Died on Monday, 10th May 1915, age 17.
Buried in Grave B. Ded. 137. at Tipton Cemetery, Staffordshire, United Kingdom.
9th Bn., South Staffordshire Regiment (Pioneers). Pioneer Battalion of 23rd Division.
Son of Sampson and Emmie Bellingham, of 4 House 11 Court, Horseley Heath, Tipton, Staffs.
Born: Tipton, Enlisted: Tipton, Resident: Tipton.
Never served abroad.
Medal entitlement: No medal entitlement.
Soldier's Papers at National Archives did not survive.
Not commemorated on any Tipton memorial.
Commemorated here because identified as Tipton on 'Soldiers Died in the Great War'.
Link to Commonwealth War Graves Site: www.cwgc.org/find-war-dead/casualty/395333/
Birth of Sampson Bellingham registered in December quarter 1897 in Dudley.
30 Ballfields, Tipton, Staffs.
Samson Bellingham (25, Coal Miner, born Tipton), his wife Emmey (25, born Tipton), and their 2 children: Samson (3, born Tipton), David (4 months, born Tipton). Census gives his name as Samson as well as father.
9 Starmer Street, Cudworth, nr Barnsley, Yorks. (in 3 rooms)
Samson Bellingham (35, Coal Miner, born Tipton), his wife Emmey (35, born Tipton), and their 7 surviving children of 8: Samson (13, born Tipton), David (10, born Tipton), Joseph (9, born Tipton), John (7, born Tipton), James (5, born Tipton), Emmey (4, born Tipton), and Maria (2, born Tipton).
Sampson Bellingham enlisted with the 6th (Territorial) Battalion, South Staffs on 11th November 1914. Sampson was undergoing training in Kent when he contracted pneumonia and died on 10th May 1915 at Dunsdale Manor Red Cross Hospital. Dunsdale Manor, in Westerham near Sevenoaks, had belonged to Norman Watney of the brewing family until his death in 1911, it had been empty until it was established as a war hospital in late 1914.
Sampson's body was returned to Tipton and he was buried with semi-military honours in Tipton Cemetery. At the time of his death he was still only 17 years of age, and so had falsified his age to enlist early. Sampson never served abroad so was not entitled to any service medals.
After Sampson’s death, his outstanding army pay and allowances amounted to £1/19/9d (1 pounds, 19 shillings and 9 pence); this was paid to his father, Sampson, in November 1919. His War Gratuity was £3/0/0d (3 pounds exactly), this was also paid to his father in November 1919.
Sampson never served abroad with the 1/6th South Staffs as he died during training in Kent.
Tipton Herald 22nd May 1915
On Sunday last the body of Private Samuel Bellingham, of the 6th South Staffordshire Regiment (Territorials), who died of pneumonia while training in Kent was interred in Tipton Cemetery with semi-military honours. The deceased enlisted on November 11th last, his real age being only seventeen. His parents reside in Horseley Heath, and as the funeral started from the house, a large crowd assembled. Owing to the exigencies of the military situation, there could be no gun carriage or firing party. Sergeant Kelly, of Tipton, managed to obtain the services of the Excelsior band, and six Staffordshire soldiers from Lichfield Barracks were sent over to act as bearers with two buglers and a sergeant. The coffin was covered with a Union Jack, and there were a large number of wreaths, including one from the officers of the Regiment, and one from the deceased's comrades. A service was held in the Primitive Methodist Centenary Chapel, Horseley Heath, which was conducted by Mr J. Fordham.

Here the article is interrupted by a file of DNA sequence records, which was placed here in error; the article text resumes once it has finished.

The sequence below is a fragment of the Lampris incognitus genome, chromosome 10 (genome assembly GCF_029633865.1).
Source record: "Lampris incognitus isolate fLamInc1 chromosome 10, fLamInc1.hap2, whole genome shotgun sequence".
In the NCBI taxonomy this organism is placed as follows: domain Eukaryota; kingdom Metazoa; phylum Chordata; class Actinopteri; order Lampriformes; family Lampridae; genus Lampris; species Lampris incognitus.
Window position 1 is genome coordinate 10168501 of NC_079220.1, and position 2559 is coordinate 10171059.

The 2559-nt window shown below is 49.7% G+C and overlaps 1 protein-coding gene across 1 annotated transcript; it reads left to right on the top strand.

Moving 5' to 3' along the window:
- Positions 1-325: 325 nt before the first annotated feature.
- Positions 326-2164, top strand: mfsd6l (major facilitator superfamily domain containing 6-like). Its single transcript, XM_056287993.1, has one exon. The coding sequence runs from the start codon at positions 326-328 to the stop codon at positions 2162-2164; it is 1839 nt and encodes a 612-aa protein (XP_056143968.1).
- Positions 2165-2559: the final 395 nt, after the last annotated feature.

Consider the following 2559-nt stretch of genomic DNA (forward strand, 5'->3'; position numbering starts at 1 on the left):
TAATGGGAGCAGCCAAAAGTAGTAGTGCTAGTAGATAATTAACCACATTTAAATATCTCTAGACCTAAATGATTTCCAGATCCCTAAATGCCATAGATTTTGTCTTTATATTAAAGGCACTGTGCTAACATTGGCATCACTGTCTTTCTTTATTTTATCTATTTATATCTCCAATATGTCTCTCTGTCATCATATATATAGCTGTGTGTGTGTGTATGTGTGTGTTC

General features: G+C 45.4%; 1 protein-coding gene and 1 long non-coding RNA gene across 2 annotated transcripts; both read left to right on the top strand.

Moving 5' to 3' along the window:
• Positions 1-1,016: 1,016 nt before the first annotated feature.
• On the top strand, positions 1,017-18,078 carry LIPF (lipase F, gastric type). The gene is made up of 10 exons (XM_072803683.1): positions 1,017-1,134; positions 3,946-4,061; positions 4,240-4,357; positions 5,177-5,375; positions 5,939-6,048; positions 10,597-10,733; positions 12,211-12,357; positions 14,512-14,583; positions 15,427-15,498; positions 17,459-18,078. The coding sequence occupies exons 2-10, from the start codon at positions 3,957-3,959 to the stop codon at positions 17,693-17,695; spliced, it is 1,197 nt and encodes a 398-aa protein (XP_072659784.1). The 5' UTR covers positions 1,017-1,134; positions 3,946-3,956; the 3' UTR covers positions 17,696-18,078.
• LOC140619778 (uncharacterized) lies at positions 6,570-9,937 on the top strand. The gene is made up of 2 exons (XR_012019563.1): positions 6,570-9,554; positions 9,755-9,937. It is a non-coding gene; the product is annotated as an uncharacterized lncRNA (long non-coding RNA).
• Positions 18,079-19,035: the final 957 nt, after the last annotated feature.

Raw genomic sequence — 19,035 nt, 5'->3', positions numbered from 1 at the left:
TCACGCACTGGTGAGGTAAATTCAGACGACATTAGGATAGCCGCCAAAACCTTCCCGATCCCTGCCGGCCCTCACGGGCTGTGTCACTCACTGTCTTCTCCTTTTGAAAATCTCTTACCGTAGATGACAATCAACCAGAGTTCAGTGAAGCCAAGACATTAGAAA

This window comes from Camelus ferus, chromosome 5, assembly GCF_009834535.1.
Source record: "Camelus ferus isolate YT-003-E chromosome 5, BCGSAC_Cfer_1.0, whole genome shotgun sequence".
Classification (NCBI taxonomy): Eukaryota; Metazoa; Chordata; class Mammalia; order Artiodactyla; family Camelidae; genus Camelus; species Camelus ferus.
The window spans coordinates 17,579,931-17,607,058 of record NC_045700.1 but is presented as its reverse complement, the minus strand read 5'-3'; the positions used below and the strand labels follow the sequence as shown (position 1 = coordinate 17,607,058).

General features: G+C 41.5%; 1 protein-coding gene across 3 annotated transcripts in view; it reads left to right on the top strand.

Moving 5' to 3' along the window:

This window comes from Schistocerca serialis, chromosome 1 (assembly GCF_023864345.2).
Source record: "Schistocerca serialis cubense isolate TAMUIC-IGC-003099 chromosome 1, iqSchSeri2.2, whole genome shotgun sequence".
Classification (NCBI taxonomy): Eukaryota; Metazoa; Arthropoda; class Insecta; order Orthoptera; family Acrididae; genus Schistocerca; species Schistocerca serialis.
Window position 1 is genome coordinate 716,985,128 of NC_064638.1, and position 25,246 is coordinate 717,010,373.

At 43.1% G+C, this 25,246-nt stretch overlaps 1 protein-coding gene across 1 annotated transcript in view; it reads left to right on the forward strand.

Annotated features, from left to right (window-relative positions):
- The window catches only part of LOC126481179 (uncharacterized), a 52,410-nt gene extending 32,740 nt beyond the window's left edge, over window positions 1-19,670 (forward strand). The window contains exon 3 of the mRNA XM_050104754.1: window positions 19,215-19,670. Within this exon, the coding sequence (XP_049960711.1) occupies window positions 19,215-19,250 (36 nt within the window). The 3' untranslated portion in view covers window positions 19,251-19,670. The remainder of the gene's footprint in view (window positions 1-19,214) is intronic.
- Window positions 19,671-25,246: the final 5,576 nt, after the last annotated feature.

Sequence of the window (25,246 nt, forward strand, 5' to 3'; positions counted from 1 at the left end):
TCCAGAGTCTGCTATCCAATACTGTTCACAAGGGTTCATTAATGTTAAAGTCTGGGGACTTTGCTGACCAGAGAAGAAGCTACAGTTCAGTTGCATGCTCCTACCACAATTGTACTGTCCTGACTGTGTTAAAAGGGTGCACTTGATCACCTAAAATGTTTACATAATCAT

The procession from the deceased's house included members of the Tipton Parish Church Adult School and the deceased's old school fellows. Mr Samuel Fox presided at the organ, and as the opening voluntary played "The vital spark." The National Anthem was sung and after the lesson, Mr Fordham gave an impressively delivered funeral oration, touching upon the deceased's patriotism, pointing out that with praise and thankfulness in their hearts, they realised that in defence of all that they held dear, the deceased and others had been willing to give their lives equally as well as those who had fallen on the field of battle. The large congregation rendered the hymn "When the roll is called up yonder," and "Sun of my soul," accompanied by the Excelsior band. The service concluded with the "Dead March" on the organ. Both to the chapel and on the way to the cemetery, the band preceded the procession playing the inspiring yet solemn strains of the "Dead March".
There was a very large crowd of persons at the cemetery gates, but it was deemed advisable to keep out the general public other than those in the funeral procession. Mr Fordham said the final few sentences over the grave, the buglers sounded "The Last Post," and the hymn "Even me" was played by the band. Councillor Joseph Howells, J.P., C.C., was among those present.